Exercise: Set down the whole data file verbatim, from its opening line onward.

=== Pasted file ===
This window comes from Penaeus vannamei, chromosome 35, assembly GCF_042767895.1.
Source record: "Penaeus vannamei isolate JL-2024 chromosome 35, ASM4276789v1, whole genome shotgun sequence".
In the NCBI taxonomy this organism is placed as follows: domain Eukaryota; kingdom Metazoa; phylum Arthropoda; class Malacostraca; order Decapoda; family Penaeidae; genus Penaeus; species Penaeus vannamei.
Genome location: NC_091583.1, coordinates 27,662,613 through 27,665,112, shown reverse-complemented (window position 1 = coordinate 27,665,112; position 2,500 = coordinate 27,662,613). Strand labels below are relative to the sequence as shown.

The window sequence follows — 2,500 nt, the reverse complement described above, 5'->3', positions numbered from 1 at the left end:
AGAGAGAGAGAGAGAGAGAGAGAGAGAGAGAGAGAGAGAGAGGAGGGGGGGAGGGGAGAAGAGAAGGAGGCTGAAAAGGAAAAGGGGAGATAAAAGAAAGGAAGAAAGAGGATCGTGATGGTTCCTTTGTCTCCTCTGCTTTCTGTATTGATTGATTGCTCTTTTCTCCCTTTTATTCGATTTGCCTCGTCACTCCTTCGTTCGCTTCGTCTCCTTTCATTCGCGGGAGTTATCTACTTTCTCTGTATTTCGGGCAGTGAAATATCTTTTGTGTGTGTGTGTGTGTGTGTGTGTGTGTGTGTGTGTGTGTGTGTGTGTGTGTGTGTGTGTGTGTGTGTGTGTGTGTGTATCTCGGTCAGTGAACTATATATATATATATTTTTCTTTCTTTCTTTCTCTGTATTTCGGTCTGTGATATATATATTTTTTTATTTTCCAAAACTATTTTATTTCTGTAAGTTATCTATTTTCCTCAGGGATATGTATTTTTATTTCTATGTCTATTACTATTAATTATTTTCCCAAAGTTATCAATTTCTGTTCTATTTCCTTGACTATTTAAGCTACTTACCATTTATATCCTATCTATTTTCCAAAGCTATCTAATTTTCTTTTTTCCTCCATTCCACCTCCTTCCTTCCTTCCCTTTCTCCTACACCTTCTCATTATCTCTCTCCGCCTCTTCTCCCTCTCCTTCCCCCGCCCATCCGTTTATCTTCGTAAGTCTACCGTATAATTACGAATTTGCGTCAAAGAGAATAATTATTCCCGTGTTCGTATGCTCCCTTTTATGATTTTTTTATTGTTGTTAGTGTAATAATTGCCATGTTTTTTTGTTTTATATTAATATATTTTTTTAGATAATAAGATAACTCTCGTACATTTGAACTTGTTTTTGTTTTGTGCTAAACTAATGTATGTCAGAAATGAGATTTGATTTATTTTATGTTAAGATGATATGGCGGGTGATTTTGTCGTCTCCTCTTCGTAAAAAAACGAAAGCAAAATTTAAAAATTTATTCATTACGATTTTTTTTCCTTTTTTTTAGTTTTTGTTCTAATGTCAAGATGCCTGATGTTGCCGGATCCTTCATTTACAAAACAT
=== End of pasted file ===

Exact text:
This window comes from Penaeus vannamei, chromosome 35, assembly GCF_042767895.1.
Source record: "Penaeus vannamei isolate JL-2024 chromosome 35, ASM4276789v1, whole genome shotgun sequence".
In the NCBI taxonomy this organism is placed as follows: domain Eukaryota; kingdom Metazoa; phylum Arthropoda; class Malacostraca; order Decapoda; family Penaeidae; genus Penaeus; species Penaeus vannamei.
Genome location: NC_091583.1, coordinates 27,662,613 through 27,665,112, shown reverse-complemented (window position 1 = coordinate 27,665,112; position 2,500 = coordinate 27,662,613). Strand labels below are relative to the sequence as shown.

The window sequence follows — 2,500 nt, the reverse complement described above, 5'->3', positions numbered from 1 at the left end:
AGAGAGAGAGAGAGAGAGAGAGAGAGAGAGAGAGAGAGAGAGGAGGGGGGGAGGGGAGAAGAGAAGGAGGCTGAAAAGGAAAAGGGGAGATAAAAGAAAGGAAGAAAGAGGATCGTGATGGTTCCTTTGTCTCCTCTGCTTTCTGTATTGATTGATTGCTCTTTTCTCCCTTTTATTCGATTTGCCTCGTCACTCCTTCGTTCGCTTCGTCTCCTTTCATTCGCGGGAGTTATCTACTTTCTCTGTATTTCGGGCAGTGAAATATCTTTTGTGTGTGTGTGTGTGTGTGTGTGTGTGTGTGTGTGTGTGTGTGTGTGTGTGTGTGTGTGTGTGTGTGTGTGTGTGTGTATCTCGGTCAGTGAACTATATATATATATATTTTTCTTTCTTTCTTTCTCTGTATTTCGGTCTGTGATATATATATTTTTTTATTTTCCAAAACTATTTTATTTCTGTAAGTTATCTATTTTCCTCAGGGATATGTATTTTTATTTCTATGTCTATTACTATTAATTATTTTCCCAAAGTTATCAATTTCTGTTCTATTTCCTTGACTATTTAAGCTACTTACCATTTATATCCTATCTATTTTCCAAAGCTATCTAATTTTCTTTTTTCCTCCATTCCACCTCCTTCCTTCCTTCCCTTTCTCCTACACCTTCTCATTATCTCTCTCCGCCTCTTCTCCCTCTCCTTCCCCCGCCCATCCGTTTATCTTCGTAAGTCTACCGTATAATTACGAATTTGCGTCAAAGAGAATAATTATTCCCGTGTTCGTATGCTCCCTTTTATGATTTTTTTATTGTTGTTAGTGTAATAATTGCCATGTTTTTTTGTTTTATATTAATATATTTTTTTAGATAATAAGATAACTCTCGTACATTTGAACTTGTTTTTGTTTTGTGCTAAACTAATGTATGTCAGAAATGAGATTTGATTTATTTTATGTTAAGATGATATGGCGGGTGATTTTGTCGTCTCCTCTTCGTAAAAAAACGAAAGCAAAATTTAAAAATTTATTCATTACGATTTTTTTTCCTTTTTTTTAGTTTTTGTTCTAATGTCAAGATGCCTGATGTTGCCGGATCCTTCATTTACAAAACAT